Paper dress inspired by Celia Birtwell

My favourite project so far I think! The brief: choose a designer and imagine you are working for them to produce a paper concept garment, with two supportive design options, that corresponds to their style and established practice. I chose Celia Birtwell for her use of bright colours and bold, playful prints. The way Birtwell and Clark brought movement into their designs in the way they were photographed and modelled really captivated me. (See Exchange Glances music video and 1960s Mod fashion show – dated now but brilliant, especially the fashion show commentary… :)) I am happy with the final result and think it fits in with Birtwell’s work. I have aimed to keep the playful factor and draw on Birtwell’s (and Ossie Clark’s) work from the 60s and 70s to today, whilst hopefully keeping it wearable within today’s trends.

The mood board and choice of colour palette (left) set the tone for the project. We had previously done observational drawing research (above) on Flora and Fauna, so in compiling this my theme became ‘Feathers and Ferns’.

In the sampling stage (below) I played around with different techniques: procion dyes, dysperse dyes, spraypaint, hand & machine embroidery, appliqué, flock and of course my beloved screenprinting with stencils and exposed screens. These were done onto a mixture of paper and fabric samples.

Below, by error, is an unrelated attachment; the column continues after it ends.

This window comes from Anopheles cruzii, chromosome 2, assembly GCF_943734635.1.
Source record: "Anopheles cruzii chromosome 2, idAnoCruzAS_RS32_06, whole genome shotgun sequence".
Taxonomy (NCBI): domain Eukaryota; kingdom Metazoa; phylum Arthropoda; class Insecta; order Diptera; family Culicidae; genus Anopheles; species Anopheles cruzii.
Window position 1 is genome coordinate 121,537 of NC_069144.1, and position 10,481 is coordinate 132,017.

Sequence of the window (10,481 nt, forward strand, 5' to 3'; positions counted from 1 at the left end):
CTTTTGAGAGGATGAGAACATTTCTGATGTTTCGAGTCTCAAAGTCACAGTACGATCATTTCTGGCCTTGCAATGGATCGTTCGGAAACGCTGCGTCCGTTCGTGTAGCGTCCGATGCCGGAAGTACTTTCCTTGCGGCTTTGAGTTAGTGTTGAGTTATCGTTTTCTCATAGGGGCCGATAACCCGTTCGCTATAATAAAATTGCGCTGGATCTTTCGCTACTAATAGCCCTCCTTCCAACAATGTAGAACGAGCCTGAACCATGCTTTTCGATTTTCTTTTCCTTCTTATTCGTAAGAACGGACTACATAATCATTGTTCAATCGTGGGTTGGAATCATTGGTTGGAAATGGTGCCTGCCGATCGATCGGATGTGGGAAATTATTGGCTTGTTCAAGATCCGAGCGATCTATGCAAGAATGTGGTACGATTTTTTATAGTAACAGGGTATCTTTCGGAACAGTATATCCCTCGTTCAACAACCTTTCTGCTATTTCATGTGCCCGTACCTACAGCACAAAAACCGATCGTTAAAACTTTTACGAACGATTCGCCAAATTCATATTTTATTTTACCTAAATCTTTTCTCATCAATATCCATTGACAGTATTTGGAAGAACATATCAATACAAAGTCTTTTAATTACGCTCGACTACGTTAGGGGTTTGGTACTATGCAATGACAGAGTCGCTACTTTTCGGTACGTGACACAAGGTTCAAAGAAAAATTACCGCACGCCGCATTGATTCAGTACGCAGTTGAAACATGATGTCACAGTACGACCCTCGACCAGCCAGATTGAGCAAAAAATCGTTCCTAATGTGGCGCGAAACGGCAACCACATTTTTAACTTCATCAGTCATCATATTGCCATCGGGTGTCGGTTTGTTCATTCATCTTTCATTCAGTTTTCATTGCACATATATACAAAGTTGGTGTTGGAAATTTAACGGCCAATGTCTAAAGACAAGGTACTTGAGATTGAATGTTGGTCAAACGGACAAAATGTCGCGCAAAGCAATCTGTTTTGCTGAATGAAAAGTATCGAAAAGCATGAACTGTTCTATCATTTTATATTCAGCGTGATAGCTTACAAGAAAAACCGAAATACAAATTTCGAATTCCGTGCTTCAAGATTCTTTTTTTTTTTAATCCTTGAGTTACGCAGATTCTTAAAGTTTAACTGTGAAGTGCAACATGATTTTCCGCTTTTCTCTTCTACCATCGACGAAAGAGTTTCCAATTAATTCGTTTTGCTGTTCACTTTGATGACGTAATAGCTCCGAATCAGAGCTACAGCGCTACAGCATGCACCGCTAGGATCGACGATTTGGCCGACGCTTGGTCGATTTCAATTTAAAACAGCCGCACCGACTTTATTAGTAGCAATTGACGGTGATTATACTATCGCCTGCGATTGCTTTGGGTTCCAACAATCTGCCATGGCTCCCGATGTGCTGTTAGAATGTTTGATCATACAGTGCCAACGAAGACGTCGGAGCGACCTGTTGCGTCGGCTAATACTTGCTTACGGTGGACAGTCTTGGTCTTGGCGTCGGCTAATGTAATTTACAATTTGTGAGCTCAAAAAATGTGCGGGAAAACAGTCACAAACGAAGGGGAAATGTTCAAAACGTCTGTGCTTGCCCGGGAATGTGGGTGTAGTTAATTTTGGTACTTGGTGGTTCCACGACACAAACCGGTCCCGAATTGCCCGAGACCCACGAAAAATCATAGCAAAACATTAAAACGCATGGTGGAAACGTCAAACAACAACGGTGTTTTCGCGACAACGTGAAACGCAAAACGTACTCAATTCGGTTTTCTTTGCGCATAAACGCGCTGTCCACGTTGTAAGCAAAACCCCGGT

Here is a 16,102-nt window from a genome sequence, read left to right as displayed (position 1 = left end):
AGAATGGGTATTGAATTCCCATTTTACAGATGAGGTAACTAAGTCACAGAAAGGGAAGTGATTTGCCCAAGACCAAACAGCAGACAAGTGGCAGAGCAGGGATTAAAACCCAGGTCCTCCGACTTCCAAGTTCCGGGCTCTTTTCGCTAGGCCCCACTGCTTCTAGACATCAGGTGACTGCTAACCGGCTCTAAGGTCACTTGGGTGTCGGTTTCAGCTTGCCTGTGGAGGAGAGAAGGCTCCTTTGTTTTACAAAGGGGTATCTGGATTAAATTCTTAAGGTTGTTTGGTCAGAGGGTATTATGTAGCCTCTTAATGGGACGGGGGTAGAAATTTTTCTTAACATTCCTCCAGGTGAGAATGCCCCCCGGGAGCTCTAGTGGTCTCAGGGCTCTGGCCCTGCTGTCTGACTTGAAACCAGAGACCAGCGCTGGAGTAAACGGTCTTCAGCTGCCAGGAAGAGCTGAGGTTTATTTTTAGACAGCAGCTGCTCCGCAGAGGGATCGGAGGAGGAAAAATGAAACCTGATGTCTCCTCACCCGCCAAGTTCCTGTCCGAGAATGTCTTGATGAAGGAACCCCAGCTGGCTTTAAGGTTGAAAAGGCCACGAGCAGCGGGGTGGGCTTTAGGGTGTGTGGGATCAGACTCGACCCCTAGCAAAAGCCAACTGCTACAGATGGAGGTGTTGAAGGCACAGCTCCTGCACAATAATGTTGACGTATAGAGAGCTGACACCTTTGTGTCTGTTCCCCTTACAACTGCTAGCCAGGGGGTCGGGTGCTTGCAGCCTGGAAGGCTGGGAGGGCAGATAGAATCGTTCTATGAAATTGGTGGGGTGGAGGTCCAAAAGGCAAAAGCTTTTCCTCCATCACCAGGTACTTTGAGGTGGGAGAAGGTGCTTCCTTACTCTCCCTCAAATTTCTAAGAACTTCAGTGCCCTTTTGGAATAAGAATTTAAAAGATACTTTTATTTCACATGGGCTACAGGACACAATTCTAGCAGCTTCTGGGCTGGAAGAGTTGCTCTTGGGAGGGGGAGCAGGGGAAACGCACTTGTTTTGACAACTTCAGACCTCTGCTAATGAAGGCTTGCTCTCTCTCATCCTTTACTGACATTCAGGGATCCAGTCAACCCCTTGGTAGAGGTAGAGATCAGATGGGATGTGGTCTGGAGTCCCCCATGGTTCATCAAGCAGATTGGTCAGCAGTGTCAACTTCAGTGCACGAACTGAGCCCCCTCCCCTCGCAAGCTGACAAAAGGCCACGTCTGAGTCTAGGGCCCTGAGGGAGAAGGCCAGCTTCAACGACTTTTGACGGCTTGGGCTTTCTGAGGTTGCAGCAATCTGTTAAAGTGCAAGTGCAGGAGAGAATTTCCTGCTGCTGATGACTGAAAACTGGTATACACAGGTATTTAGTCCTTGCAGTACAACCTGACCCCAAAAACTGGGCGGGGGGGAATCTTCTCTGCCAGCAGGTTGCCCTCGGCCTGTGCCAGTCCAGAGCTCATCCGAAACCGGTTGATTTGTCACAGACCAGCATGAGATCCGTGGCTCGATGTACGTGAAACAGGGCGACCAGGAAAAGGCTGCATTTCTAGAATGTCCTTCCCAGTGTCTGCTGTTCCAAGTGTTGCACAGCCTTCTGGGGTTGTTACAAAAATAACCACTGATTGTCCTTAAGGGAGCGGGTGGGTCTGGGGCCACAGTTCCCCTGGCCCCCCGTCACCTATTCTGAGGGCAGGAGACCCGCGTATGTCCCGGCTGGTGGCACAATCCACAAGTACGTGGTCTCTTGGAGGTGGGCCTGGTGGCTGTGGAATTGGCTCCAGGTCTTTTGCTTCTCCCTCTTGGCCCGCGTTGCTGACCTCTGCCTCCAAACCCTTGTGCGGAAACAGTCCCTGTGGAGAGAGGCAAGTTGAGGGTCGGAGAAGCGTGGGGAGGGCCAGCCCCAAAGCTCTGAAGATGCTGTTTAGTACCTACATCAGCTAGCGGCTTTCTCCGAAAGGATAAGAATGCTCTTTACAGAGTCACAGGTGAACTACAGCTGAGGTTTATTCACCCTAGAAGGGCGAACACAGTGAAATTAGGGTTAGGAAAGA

The final garment shape was suggested strongly early on by the sample shown on the sketchbook page above. This is it below, together with the optional 3/4 length bell sleeve and collar piece. The main design is screenprinted crepe paper (works really well for sewing and shaping). The alternative collar is silk organza printed in a larger scale variation of the main fern pattern, whilst the bell sleeve is printed stitch ‘n’ tear vilene with the original scale print but without the birds.


2 responses to “Paper dress inspired by Celia Birtwell

  1. Hello Towera! What an amazing outcome of a very interesting brief!! Well done! I miss fabric printing, such great fun!
    xx Gosia

  2. Pingback: Keeping Busy | Towera Ridley | millinery, prints, textiles·

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